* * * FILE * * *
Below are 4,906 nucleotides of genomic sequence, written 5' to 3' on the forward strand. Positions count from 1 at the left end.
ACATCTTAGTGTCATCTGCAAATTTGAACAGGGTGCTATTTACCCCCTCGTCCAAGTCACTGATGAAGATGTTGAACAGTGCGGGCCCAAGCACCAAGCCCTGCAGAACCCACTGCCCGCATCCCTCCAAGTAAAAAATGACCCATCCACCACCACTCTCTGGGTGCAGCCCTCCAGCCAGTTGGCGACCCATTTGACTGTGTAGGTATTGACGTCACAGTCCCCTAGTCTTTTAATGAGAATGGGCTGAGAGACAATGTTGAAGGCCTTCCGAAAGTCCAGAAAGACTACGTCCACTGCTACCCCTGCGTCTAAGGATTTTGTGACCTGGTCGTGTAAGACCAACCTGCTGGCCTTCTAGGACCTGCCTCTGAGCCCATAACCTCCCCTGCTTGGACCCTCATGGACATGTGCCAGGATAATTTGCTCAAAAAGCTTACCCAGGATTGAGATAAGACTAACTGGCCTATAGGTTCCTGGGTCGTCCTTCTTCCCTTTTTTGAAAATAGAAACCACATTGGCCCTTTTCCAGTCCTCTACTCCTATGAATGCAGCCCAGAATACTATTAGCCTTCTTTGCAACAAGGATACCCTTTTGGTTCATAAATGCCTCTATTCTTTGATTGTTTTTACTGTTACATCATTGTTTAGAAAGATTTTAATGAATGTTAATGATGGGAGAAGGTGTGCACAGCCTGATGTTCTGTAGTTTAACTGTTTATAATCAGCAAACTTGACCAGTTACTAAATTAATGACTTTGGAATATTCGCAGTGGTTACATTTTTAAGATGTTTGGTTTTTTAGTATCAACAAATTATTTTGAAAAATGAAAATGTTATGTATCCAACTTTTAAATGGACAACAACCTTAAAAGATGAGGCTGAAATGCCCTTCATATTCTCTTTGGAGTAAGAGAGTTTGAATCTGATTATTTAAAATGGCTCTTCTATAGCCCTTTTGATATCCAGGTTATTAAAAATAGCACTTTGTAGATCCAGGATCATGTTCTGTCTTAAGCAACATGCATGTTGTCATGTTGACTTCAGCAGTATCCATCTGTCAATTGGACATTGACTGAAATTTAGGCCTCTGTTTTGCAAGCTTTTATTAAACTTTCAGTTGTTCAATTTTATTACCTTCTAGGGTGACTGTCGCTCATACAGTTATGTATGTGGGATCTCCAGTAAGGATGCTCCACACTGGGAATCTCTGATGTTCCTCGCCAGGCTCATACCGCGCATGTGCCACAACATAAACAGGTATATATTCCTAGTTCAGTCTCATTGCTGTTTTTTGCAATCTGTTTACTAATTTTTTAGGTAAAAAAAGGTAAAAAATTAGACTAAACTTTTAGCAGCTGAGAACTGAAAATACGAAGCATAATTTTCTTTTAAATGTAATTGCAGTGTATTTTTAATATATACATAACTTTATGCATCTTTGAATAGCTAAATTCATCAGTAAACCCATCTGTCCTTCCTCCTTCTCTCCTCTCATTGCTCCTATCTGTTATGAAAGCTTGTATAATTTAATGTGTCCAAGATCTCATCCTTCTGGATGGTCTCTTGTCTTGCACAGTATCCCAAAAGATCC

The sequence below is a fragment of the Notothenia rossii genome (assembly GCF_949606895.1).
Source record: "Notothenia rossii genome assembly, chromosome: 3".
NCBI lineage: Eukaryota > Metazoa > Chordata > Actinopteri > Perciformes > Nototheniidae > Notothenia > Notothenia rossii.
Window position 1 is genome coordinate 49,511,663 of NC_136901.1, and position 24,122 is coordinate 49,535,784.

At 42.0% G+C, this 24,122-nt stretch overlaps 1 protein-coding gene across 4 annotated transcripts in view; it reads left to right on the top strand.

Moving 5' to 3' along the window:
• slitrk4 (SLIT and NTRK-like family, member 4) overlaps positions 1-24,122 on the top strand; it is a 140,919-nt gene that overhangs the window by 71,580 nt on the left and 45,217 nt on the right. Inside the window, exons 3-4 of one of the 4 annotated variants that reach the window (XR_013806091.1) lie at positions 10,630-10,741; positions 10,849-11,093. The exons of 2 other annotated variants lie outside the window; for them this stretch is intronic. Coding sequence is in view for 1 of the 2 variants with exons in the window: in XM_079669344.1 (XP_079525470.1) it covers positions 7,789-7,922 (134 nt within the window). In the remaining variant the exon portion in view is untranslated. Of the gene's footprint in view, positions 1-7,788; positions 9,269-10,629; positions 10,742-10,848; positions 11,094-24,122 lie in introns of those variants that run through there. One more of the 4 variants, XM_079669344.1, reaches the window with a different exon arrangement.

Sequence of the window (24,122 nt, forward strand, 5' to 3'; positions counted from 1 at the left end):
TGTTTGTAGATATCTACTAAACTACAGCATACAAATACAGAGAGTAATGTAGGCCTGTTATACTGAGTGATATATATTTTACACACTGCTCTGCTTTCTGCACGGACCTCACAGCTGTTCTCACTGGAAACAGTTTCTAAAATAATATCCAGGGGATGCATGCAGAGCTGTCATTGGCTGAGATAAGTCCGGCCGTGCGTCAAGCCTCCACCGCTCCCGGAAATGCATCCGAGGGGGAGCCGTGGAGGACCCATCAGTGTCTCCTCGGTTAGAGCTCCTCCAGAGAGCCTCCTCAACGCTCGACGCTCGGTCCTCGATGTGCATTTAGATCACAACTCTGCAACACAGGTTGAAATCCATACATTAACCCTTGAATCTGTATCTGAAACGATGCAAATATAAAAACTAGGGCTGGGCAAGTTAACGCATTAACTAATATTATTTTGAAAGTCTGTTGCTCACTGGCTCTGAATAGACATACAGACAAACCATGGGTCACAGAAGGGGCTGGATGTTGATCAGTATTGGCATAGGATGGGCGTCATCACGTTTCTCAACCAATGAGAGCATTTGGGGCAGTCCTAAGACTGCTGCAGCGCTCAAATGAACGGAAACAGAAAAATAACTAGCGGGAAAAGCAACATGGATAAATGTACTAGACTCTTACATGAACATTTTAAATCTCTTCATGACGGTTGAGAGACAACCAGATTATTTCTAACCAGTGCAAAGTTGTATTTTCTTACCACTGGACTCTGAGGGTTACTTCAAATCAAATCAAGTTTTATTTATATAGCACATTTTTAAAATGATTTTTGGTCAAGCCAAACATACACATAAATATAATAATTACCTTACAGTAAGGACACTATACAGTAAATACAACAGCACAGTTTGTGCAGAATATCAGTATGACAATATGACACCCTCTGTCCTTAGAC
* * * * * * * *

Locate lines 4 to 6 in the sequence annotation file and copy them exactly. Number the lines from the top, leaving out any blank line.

Source record: "Notothenia rossii genome assembly, chromosome: 3".
NCBI lineage: Eukaryota > Metazoa > Chordata > Actinopteri > Perciformes > Nototheniidae > Notothenia > Notothenia rossii.
Window position 1 is genome coordinate 49,511,663 of NC_136901.1, and position 24,122 is coordinate 49,535,784.